Always 70 at the State

Local News

SIOUX FALLS, SD (KELO) — KELOLAND businesses know the importance of keeping their customers in climate-controlled comfort during hot summer days. But cooling-down was an elaborate process at one downtown Sioux Falls attraction, during a time long before central air, or even wall-mounted units were commonplace.

Movie night and air conditioning make for a great double-feature during a heat wave.

“Air conditioning, I feel, kind of goes hand-in-hand with movie theaters. I think we all can relate to wanting to escape the heat in the summertime,” State Theatre Executive Director Allison Weiland said.

Part of the recent restoration of the State Theatre in downtown Sioux Falls included the installation of central air-conditioning units in both the auditorium and the lobby.

“It feels really good when you walk in the doors, that’s for sure,” Weiland said.

But the State Theatre relied on a much different cooling system when it first opened in 1926. The basement is a labyrinth of tunnels underneath the auditorium that served as duct work for a big fan blowing cold air.

“Had a bunch of holes in the floor and then it would push the cold air through them and then it would pump up through the floor to keep the theater cool,” State Theatre General Manager Steven Dahlmeier said.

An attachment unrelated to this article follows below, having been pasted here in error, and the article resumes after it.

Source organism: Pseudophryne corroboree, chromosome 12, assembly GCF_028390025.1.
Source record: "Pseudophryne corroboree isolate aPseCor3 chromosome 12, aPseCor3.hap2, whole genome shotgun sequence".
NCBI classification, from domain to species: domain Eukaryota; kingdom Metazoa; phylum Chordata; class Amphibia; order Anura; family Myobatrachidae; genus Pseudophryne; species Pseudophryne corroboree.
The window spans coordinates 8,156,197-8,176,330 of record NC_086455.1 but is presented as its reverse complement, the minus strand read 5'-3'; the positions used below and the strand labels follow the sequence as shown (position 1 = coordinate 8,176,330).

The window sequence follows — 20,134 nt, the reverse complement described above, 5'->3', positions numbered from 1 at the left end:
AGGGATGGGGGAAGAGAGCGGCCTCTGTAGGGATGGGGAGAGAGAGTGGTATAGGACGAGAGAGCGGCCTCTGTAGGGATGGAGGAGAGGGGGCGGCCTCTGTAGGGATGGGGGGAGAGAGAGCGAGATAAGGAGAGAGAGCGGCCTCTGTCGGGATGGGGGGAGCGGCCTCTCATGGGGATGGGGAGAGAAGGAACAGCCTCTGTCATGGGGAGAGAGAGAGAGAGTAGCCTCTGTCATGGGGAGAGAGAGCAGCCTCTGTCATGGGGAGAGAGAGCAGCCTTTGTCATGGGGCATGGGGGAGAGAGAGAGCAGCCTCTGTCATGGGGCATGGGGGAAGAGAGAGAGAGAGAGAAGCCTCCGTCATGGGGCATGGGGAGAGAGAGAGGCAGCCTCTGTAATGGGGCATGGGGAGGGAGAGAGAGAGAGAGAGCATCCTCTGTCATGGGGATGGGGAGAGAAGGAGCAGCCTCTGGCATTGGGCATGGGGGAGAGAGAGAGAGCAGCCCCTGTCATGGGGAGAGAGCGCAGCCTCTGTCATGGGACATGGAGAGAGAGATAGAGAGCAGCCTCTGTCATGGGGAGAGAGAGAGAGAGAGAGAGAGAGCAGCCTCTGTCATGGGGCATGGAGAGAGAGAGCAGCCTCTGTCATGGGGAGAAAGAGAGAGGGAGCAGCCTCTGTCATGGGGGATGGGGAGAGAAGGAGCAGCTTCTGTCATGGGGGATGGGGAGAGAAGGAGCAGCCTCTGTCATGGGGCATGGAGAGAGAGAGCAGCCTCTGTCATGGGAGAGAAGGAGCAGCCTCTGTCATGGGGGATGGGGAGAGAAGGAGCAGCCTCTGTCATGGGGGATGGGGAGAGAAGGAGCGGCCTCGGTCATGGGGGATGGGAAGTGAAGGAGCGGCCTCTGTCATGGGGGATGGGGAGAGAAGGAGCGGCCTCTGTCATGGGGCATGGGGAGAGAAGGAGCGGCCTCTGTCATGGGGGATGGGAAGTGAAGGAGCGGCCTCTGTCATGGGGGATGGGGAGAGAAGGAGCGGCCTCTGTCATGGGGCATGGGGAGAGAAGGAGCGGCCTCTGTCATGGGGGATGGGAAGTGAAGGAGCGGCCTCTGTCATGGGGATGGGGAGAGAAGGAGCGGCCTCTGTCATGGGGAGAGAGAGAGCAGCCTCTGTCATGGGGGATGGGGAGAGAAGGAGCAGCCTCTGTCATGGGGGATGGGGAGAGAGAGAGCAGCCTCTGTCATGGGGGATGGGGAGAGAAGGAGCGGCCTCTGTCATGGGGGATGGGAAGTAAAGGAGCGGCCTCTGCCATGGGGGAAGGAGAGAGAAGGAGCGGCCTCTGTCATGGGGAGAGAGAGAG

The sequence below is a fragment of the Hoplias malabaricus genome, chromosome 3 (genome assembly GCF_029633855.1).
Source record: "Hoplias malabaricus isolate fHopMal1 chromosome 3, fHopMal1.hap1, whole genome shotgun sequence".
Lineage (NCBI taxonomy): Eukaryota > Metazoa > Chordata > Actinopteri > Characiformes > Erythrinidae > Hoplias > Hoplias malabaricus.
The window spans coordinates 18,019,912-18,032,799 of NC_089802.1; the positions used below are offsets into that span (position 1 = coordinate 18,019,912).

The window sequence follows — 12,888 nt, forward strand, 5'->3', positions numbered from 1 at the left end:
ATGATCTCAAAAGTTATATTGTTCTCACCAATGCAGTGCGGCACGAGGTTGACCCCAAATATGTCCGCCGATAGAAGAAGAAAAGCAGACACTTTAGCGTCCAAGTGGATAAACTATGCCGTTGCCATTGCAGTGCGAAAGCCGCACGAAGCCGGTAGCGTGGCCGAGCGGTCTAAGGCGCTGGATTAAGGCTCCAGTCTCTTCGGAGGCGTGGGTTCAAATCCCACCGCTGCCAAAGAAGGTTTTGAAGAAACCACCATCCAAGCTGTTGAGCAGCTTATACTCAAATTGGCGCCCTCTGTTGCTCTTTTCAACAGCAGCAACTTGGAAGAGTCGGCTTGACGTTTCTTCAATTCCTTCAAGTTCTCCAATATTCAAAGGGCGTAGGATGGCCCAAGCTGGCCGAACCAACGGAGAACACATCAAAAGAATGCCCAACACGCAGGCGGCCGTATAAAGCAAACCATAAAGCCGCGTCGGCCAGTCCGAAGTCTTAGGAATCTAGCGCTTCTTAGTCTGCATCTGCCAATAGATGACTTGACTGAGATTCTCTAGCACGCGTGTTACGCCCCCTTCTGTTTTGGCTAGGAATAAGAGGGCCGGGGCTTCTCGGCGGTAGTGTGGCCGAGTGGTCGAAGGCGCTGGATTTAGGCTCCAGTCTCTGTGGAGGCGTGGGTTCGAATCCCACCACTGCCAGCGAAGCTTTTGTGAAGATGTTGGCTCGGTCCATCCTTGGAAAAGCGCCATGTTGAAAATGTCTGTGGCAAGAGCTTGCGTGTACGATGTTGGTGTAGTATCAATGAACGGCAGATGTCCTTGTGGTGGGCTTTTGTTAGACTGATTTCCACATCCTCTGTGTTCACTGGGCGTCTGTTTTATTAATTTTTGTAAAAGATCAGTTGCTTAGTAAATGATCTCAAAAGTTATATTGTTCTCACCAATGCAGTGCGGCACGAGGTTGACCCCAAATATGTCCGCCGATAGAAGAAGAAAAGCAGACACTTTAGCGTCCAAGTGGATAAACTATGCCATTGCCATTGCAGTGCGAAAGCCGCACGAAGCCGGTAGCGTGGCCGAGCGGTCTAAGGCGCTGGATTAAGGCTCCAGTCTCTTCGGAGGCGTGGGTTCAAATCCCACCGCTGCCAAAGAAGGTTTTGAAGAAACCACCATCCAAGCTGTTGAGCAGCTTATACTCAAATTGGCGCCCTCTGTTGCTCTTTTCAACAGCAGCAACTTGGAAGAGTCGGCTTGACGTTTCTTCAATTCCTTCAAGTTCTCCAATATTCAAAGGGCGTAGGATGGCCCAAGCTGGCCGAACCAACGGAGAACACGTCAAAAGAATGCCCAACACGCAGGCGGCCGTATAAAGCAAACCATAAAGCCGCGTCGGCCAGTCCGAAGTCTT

One of the tunnels used for air-conditioning back in the day is big enough that you can walk through. In fact, the staff here still uses the tunnel to get easy access to the stage. Just as long as you bend down low enough, and aren’t afraid of the dark.

“Those series of tunnels that are underneath have actually been really helpful running lines, all kinds of things, sound and networking and everything. They’ve been really helpful,” Weiland said,

The State Theatre used this so-called chilling system right up until it closed in 1990. More than 30 years later, central air courses through the building for movie fans to chill-out on a hot summer night.

The State Theatre even used its chilling system as a marketing tool by advertising that it was always 70-degrees inside the building. That was a big summertime draw during the Great Depression, when few people could afford air conditioning in their homes.

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